It’s 2000, and I believe that combining centrifugal force and reverse-painting on glass was a good idea.
There were no classes at any school in the world teaching what I was about to attempt. No one was teaching this technique, and I’m just a little, part-time artist, living in Saint Petersburg, Florida. How in the world am I going to create a whole new form of glass art?!?? It was time to figure it all out.
I had a few glass cutting tools and some glass & paint, but how am I going to spin glass? This was ALL going to be a big experiment.
I tried a few things and a few things more and had many failed attempts. Yes, glass would go flying…and yes, it was dangerous and scary. But after lots of trial & error, I was beginning to figure it all out, at least on a small level.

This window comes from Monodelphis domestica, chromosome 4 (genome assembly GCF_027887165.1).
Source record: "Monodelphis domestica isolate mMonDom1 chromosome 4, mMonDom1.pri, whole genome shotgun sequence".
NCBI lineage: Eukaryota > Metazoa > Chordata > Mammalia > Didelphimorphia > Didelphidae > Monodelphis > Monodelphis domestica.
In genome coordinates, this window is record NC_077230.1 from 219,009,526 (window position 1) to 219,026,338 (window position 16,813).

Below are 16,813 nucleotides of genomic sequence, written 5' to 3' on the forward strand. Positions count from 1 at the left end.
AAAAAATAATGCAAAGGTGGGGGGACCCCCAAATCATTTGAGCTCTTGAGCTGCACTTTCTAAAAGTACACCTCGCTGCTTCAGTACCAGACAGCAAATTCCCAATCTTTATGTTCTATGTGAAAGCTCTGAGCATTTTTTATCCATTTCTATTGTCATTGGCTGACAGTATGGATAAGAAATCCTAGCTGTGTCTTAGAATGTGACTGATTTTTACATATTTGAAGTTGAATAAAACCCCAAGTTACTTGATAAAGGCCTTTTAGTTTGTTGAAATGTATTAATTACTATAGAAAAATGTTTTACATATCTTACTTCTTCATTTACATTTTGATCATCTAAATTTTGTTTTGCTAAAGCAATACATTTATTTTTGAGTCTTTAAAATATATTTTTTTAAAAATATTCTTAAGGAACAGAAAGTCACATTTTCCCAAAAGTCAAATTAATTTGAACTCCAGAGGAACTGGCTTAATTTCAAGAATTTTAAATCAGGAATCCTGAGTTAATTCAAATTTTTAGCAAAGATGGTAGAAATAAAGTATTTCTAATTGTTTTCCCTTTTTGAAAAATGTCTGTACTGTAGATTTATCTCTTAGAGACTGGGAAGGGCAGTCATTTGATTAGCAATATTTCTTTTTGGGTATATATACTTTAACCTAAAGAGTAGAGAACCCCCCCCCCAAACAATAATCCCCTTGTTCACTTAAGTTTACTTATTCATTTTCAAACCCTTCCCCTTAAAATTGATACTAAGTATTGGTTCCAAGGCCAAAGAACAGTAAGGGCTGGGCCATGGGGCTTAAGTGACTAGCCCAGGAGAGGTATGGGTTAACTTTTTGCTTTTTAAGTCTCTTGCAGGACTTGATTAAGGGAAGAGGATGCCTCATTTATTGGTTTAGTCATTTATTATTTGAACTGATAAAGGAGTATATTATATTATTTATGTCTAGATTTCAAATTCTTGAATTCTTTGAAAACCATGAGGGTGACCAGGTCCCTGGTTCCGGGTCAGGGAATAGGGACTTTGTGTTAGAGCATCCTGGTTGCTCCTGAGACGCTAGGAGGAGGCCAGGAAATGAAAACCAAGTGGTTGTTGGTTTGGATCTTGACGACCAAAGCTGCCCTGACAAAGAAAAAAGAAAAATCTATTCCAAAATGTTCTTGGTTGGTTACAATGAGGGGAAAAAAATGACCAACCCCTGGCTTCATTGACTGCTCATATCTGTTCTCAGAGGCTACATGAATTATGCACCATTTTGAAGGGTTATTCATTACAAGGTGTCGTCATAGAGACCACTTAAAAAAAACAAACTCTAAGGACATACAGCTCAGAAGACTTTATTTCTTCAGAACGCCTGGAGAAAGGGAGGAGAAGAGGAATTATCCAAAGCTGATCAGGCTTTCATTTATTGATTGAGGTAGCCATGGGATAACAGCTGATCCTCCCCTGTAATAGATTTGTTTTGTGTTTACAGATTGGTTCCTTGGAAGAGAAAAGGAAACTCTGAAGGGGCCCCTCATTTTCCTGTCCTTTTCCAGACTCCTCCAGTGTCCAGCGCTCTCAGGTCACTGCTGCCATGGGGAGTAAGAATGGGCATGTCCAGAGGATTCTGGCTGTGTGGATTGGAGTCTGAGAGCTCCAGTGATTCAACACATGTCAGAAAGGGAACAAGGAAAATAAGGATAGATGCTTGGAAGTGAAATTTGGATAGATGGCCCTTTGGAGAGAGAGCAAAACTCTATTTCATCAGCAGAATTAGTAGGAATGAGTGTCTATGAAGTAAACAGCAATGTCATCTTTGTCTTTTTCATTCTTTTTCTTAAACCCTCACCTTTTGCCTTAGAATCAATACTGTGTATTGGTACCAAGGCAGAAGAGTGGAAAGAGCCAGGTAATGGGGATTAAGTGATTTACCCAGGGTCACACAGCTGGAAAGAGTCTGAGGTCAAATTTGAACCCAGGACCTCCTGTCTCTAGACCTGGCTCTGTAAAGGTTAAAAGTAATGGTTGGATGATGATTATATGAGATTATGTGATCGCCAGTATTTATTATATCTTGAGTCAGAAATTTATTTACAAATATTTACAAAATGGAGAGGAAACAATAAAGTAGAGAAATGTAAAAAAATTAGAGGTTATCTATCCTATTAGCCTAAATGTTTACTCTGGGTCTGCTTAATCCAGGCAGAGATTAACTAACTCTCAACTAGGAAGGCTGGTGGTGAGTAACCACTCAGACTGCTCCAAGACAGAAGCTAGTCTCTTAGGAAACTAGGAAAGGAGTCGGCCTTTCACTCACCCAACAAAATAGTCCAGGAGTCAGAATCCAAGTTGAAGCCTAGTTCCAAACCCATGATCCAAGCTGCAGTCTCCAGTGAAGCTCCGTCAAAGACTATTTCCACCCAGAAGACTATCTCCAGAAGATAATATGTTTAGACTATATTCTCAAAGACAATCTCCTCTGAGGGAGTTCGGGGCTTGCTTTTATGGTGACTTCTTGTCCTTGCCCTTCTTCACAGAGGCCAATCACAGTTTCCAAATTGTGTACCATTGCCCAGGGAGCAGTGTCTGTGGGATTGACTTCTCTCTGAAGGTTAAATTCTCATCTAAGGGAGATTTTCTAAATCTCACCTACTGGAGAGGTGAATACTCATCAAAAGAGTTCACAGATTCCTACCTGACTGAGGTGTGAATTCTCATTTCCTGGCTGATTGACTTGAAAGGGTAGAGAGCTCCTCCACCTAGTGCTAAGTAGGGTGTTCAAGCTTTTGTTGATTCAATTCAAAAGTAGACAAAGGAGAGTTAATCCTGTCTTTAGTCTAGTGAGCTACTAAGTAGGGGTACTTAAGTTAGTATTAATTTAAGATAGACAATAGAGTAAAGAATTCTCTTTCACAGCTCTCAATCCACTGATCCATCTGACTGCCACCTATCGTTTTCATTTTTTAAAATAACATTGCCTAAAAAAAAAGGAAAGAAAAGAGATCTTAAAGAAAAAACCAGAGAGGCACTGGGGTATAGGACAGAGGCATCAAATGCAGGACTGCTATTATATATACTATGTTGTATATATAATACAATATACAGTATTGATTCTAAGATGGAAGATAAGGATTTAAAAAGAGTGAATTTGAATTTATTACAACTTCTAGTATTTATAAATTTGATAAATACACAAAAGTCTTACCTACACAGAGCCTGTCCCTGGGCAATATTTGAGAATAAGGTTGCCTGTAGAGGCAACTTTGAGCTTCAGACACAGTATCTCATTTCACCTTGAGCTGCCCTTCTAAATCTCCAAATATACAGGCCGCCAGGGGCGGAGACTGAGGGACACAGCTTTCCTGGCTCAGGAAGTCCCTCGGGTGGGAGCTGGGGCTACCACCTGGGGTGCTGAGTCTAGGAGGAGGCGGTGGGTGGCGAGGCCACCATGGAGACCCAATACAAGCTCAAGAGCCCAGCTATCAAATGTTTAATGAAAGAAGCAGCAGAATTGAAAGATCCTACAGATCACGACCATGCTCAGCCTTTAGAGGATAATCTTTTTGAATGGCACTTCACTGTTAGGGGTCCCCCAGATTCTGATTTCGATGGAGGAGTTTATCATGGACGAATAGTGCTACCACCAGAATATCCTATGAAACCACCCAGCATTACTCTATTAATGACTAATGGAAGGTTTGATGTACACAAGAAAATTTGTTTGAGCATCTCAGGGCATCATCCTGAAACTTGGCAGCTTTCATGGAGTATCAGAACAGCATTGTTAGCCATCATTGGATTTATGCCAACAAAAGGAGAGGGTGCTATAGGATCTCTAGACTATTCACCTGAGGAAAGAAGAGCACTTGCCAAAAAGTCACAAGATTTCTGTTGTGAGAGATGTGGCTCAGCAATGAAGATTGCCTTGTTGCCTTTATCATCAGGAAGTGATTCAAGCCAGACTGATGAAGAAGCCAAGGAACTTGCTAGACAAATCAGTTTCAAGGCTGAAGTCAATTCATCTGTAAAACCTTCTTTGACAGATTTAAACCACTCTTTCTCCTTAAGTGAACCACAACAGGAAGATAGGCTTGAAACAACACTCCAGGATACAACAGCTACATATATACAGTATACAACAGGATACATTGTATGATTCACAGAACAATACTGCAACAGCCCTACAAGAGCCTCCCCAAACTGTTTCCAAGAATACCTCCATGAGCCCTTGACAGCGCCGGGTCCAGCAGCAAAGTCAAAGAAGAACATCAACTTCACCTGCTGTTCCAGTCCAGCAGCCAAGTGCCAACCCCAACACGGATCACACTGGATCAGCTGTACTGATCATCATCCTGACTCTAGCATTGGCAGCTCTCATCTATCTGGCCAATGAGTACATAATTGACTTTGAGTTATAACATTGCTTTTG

I was experimenting with different thickness, sizes and shapes of glass along with different types of paint to apply…and different application techniques.
I had no stands to use but did find some cheap foldable plate stands at the local dollar store. They were good enough to prop up the pieces I created.
I took several of these early, experimental pieces around to the galleries which already carried my glass sculptures. They liked them and took them in on consignment…and they sold.
These glass pieces had no name at that time. They were all just a learning experience and rudimentary spin art at best. Propped up on plate stands. They weren’t even signed by the artist ( me).
But people liked them…and bought them! How cool is that?!